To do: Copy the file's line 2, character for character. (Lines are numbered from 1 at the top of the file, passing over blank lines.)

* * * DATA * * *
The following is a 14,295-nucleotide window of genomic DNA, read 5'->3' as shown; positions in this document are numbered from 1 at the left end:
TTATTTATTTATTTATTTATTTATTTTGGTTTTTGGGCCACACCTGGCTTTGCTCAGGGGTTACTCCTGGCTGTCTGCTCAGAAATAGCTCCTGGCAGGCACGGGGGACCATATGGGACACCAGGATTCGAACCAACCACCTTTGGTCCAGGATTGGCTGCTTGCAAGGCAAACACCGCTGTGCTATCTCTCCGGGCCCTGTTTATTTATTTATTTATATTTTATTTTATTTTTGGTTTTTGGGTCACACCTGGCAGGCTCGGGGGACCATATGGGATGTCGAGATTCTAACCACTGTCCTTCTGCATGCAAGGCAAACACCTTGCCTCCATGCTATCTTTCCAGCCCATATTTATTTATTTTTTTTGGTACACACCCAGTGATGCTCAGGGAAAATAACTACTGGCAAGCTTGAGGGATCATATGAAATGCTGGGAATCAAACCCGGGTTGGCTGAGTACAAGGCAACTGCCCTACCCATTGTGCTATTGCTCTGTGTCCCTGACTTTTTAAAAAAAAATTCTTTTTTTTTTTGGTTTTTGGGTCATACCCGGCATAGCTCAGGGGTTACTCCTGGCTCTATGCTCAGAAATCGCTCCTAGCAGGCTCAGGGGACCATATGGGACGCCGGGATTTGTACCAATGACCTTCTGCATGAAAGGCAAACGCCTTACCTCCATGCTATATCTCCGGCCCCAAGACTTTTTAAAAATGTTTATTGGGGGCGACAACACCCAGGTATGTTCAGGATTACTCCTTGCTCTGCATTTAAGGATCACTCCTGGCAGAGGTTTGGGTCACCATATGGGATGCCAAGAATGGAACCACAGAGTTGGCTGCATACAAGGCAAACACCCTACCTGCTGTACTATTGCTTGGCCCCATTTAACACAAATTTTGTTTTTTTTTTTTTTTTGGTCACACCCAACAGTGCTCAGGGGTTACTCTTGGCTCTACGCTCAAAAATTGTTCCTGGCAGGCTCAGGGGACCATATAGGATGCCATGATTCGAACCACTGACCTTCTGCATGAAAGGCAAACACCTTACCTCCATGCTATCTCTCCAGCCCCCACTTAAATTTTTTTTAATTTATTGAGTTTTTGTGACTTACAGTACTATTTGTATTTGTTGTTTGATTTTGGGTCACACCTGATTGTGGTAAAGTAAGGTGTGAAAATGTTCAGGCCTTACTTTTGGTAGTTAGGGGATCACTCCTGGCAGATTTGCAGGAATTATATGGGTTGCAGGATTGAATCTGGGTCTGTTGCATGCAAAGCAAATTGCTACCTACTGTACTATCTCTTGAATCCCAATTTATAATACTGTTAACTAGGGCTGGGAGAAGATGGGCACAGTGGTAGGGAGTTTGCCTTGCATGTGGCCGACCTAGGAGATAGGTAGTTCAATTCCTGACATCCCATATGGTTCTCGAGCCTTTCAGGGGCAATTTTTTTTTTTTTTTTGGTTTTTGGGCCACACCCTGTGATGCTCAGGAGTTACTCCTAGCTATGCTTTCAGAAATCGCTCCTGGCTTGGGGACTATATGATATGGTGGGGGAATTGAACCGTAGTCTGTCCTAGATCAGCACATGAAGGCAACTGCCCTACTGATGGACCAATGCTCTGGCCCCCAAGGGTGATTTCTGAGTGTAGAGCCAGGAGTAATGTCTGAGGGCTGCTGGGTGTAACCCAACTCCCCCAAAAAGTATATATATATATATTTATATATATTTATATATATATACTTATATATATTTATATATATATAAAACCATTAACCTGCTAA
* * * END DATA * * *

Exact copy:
TTATTTATTTATTTATTTATTTATTTTGGTTTTTGGGCCACACCTGGCTTTGCTCAGGGGTTACTCCTGGCTGTCTGCTCAGAAATAGCTCCTGGCAGGCACGGGGGACCATATGGGACACCAGGATTCGAACCAACCACCTTTGGTCCAGGATTGGCTGCTTGCAAGGCAAACACCGCTGTGCTATCTCTCCGGGCCCTGTTTATTTATTTATTTATATTTTATTTTATTTTTGGTTTTTGGGTCACACCTGGCAGGCTCGGGGGACCATATGGGATGTCGAGATTCTAACCACTGTCCTTCTGCATGCAAGGCAAACACCTTGCCTCCATGCTATCTTTCCAGCCCATATTTATTTATTTTTTTTGGTACACACCCAGTGATGCTCAGGGAAAATAACTACTGGCAAGCTTGAGGGATCATATGAAATGCTGGGAATCAAACCCGGGTTGGCTGAGTACAAGGCAACTGCCCTACCCATTGTGCTATTGCTCTGTGTCCCTGACTTTTTAAAAAAAAATTCTTTTTTTTTTTGGTTTTTGGGTCATACCCGGCATAGCTCAGGGGTTACTCCTGGCTCTATGCTCAGAAATCGCTCCTAGCAGGCTCAGGGGACCATATGGGACGCCGGGATTTGTACCAATGACCTTCTGCATGAAAGGCAAACGCCTTACCTCCATGCTATATCTCCGGCCCCAAGACTTTTTAAAAATGTTTATTGGGGGCGACAACACCCAGGTATGTTCAGGATTACTCCTTGCTCTGCATTTAAGGATCACTCCTGGCAGAGGTTTGGGTCACCATATGGGATGCCAAGAATGGAACCACAGAGTTGGCTGCATACAAGGCAAACACCCTACCTGCTGTACTATTGCTTGGCCCCATTTAACACAAATTTTGTTTTTTTTTTTTTTTTGGTCACACCCAACAGTGCTCAGGGGTTACTCTTGGCTCTACGCTCAAAAATTGTTCCTGGCAGGCTCAGGGGACCATATAGGATGCCATGATTCGAACCACTGACCTTCTGCATGAAAGGCAAACACCTTACCTCCATGCTATCTCTCCAGCCCCCACTTAAATTTTTTTTAATTTATTGAGTTTTTGTGACTTACAGTACTATTTGTATTTGTTGTTTGATTTTGGGTCACACCTGATTGTGGTAAAGTAAGGTGTGAAAATGTTCAGGCCTTACTTTTGGTAGTTAGGGGATCACTCCTGGCAGATTTGCAGGAATTATATGGGTTGCAGGATTGAATCTGGGTCTGTTGCATGCAAAGCAAATTGCTACCTACTGTACTATCTCTTGAATCCCAATTTATAATACTGTTAACTAGGGCTGGGAGAAGATGGGCACAGTGGTAGGGAGTTTGCCTTGCATGTGGCCGACCTAGGAGATAGGTAGTTCAATTCCTGACATCCCATATGGTTCTCGAGCCTTTCAGGGGCAATTTTTTTTTTTTTTTTGGTTTTTGGGCCACACCCTGTGATGCTCAGGAGTTACTCCTAGCTATGCTTTCAGAAATCGCTCCTGGCTTGGGGACTATATGATATGGTGGGGGAATTGAACCGTAGTCTGTCCTAGATCAGCACATGAAGGCAACTGCCCTACTGATGGACCAATGCTCTGGCCCCCAAGGGTGATTTCTGAGTGTAGAGCCAGGAGTAATGTCTGAGGGCTGCTGGGTGTAACCCAACTCCCCCAAAAAGTATATATATATATATTTATATATATTTATATATATATACTTATATATATTTATATATATATAAAACCATTAACCTGCTAA